For me the only debate was whether i would install 2k5 or stay put for now.

 

Chances are at this point I WILL install 2k5, because It sounds like it fixes several problems I've had for a long time, and then I'll eb familiar with it when my cpu dies, which I think is comping soon, and I won't install 2k6. As much as I hate trying to predict the future, I doubt very seriously that the first release of mandrake combined with conectiva tech, on the last of the 6 month cycle, will be very good. Don't worry adam, I'm not planing on ditching mandriva, I just think I'll avoid that particular release, at least until it's been put through the paces by everyone else.

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It pretty much depends how ambitious the merge is (actually, I agree with you that if the devs try and do too much it could be a trainwreck). if it's just a few things, though - for e.g., some work on urpmi / smart - it could be fine. I'll have to see how it goes.

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Guest Adriano1

I've been updating since RC2, and it works really well. The only problems I've had are with the Nvidia driver, and it's not a problem of mandrake. As pluses compared to fedora core 3:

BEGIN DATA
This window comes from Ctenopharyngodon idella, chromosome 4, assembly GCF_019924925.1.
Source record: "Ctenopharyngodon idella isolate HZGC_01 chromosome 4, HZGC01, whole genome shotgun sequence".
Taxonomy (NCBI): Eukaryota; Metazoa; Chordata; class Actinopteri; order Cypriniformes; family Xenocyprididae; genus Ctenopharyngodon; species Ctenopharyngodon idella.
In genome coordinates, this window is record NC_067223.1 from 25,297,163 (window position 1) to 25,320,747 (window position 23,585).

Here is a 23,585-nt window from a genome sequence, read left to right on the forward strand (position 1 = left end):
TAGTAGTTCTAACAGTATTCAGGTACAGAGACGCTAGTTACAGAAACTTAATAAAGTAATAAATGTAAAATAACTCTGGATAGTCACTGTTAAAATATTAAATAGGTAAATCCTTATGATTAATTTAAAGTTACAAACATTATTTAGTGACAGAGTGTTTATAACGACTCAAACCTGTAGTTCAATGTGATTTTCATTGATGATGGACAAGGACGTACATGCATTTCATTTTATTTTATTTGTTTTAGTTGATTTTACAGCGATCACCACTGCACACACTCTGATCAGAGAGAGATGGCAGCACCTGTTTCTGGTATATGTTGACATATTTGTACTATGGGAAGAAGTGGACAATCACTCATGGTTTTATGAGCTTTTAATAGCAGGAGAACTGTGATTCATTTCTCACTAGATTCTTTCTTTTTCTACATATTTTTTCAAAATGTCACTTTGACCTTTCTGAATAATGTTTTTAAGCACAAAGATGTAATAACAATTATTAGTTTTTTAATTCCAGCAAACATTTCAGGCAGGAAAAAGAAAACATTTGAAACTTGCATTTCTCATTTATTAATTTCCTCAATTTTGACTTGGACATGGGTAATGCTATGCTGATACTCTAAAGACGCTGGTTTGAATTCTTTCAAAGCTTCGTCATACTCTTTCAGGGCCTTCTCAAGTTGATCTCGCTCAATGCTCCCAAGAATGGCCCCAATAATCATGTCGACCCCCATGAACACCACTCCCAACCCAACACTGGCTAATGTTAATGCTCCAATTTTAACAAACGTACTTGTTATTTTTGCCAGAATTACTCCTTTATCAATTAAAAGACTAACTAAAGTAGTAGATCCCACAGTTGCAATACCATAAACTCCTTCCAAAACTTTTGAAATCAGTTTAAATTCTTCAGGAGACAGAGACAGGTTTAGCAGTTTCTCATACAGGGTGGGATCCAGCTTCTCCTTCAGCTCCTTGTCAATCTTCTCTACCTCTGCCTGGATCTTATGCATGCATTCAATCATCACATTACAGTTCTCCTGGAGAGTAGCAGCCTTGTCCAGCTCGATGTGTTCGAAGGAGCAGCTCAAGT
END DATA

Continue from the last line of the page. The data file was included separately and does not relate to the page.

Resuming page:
- mp3 and other media formats work out of the box

- gaim actually does open links in a new tab if asked to do so

- urpmi

- urpmi :)

- urpmi.update

- it's quite faster

- audio didn't give me any problems _at all_

 

and more I forget now.

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adamw, the SUSE fud comment wasn't exactly directly at you (though if you feel concerned, maybe you should :D :P jk) but anyway: if you mind that xine and mplayer don't work with libdvdcss, no big difference: one has to get libdvdcss anyway, might as well get the other stuff. So in any case there is work to do. Same for java, video drivers, etc. Only mp3 payback is different, for all other things wtih any popular Linux distro there is work to do...

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Can someone please tell me what is this XBOX support?

And why would anyone need to install Linux on an Xbox?